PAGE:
On today’s interview, I interviewed Dr. Mark Goulston, who is the founding member of the Newsweek Expert Forum. He is a former FBI and police hostage negotiation trainer. He is the author of multiple books, including the bestseller, Just Listen, which has been translated into 28 languages. His newest book is entitled Trauma to Triumph: A Roadmap for Leading Through Disruption and Thriving on the Other Side.
If you’re going to permit me, I’m going to go all the way back to your schooling to kick us off. Your degree, I read, was in zoology. You’re now a leading expert on leadership and communication, and many other things that we’re going to talk about on the show today. Can you talk me through the rollercoaster ride though, from zoology to the place you are now?
That’s quite a roller coaster, Matt. Zoology, I was interested in biology, zoology, animals, and stuff, but that’s a pre-med major. It was like a feeder major to go to medical school. Then I went to medical school and I trained there. Then after medical school, I trained in psychiatry at UCLA, but part of what happened to set me on my journey and I’ve accomplished a lot, but I think my greatest personal accomplishment is I dropped out of medical school twice and finished. I don’t know anyone who did that. I think what I had was untreated depression.
The second time I dropped out, the school wanted to kick me out because they were losing matching funds. I was at a low point and the dean of students who cares about students more than funds, he literally reached out, stepped in, and I think he saved my life. He saw something in me that I didn’t see. He went to bat for me. He stood up against the entire medical school and said, “There’s something about this kid and we’re giving him a second chance.” There was something about feeling really low, and low could have led to something disastrous.
When someone reaches in, grabs you by the nape of the neck, and says, “The world needs you,” when you’re going through a period where you feel pretty useless, and then they go to bat for you at their own risk. He was a Ph.D. He stood up to the heads of these hospitals and said, “No, we’re going to keep this one.” It flipped the switch inside me. On that second year off, I went and I worked at a place called the Menninger Foundation, back then it was in Topeka. Now, it’s all over the place. I think the main places are Houston, but what happened is I somehow discovered this knack to getting through to people.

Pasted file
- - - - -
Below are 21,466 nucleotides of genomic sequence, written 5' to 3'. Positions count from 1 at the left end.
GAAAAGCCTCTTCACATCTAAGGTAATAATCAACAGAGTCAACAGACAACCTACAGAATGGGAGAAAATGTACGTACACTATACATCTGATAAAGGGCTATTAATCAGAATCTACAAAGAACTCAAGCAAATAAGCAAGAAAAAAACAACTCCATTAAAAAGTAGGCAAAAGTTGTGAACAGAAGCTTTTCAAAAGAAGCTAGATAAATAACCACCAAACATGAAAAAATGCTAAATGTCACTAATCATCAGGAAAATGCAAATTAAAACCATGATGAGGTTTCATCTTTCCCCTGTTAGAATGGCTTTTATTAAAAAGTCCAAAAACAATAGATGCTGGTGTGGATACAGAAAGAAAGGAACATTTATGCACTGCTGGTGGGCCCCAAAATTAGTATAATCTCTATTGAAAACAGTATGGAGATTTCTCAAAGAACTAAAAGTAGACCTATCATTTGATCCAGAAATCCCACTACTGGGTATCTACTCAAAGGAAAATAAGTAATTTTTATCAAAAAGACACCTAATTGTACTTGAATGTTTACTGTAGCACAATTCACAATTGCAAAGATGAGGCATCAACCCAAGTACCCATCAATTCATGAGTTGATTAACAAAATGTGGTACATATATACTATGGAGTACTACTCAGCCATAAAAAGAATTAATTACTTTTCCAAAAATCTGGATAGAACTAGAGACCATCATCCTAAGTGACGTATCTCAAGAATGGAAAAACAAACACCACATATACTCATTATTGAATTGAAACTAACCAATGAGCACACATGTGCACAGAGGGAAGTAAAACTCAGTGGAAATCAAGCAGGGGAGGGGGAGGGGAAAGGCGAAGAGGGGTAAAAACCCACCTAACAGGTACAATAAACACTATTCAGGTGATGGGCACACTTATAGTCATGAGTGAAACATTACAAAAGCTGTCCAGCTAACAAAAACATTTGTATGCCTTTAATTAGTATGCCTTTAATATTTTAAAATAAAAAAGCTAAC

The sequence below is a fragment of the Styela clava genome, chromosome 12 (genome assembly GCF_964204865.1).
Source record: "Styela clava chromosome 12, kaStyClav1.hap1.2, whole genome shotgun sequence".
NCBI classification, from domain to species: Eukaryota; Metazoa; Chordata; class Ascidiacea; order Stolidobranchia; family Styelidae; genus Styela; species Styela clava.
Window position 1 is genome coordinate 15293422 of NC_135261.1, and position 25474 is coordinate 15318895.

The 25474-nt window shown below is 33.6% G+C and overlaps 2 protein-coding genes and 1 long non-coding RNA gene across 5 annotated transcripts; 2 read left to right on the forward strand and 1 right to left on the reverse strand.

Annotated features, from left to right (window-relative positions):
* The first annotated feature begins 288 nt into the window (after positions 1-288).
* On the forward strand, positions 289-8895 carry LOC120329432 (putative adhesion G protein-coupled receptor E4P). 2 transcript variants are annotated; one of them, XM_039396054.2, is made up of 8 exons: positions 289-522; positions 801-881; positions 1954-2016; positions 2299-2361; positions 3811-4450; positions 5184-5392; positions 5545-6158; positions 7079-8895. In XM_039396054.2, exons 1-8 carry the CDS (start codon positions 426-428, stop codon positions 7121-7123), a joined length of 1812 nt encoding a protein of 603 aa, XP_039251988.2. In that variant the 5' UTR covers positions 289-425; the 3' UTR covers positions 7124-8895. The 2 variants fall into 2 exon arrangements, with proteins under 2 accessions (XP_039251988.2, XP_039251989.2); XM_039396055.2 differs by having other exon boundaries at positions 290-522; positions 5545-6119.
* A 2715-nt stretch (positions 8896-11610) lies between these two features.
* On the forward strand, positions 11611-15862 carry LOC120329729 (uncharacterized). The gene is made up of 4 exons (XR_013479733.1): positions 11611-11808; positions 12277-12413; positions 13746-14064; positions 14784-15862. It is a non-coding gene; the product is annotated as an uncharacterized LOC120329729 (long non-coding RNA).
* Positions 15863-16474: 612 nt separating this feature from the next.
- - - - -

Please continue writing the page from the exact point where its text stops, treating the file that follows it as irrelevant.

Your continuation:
Probably, I was just paying forward to what the dean of students did to me. I then finished medical school, went to UCLA, trained in psychiatry. Then I had a mentor at UCLA who was probably one of the top three thought leaders in the area of suicide prevention, a guy named Ed Shneidman, and he just started referring me suicidal patients. After my training, here was the discovery I had. It was my good fortune that just as I was finishing training, I was supposed to go into a fellowship, and the fellowship fell apart. I said– Well, I shrug my shoulders. “We’ll go out there and see if anybody comes to see me.”
Ed started referring me these still suicidal inpatients that needed to be discharged, but they weren’t acutely suicidal. Here, my good fortune is because I didn’t work for an institution. Even though I followed a protocol from my training, I didn’t have to worry about making sure that I dotted all the i’s crossed all the t’s. I started to have this experience, Matt, where, when I was with people, I would notice that they would be screaming out at me through their eyes, and what they would be screaming is, “You’re checking boxes and I’m running out of time.”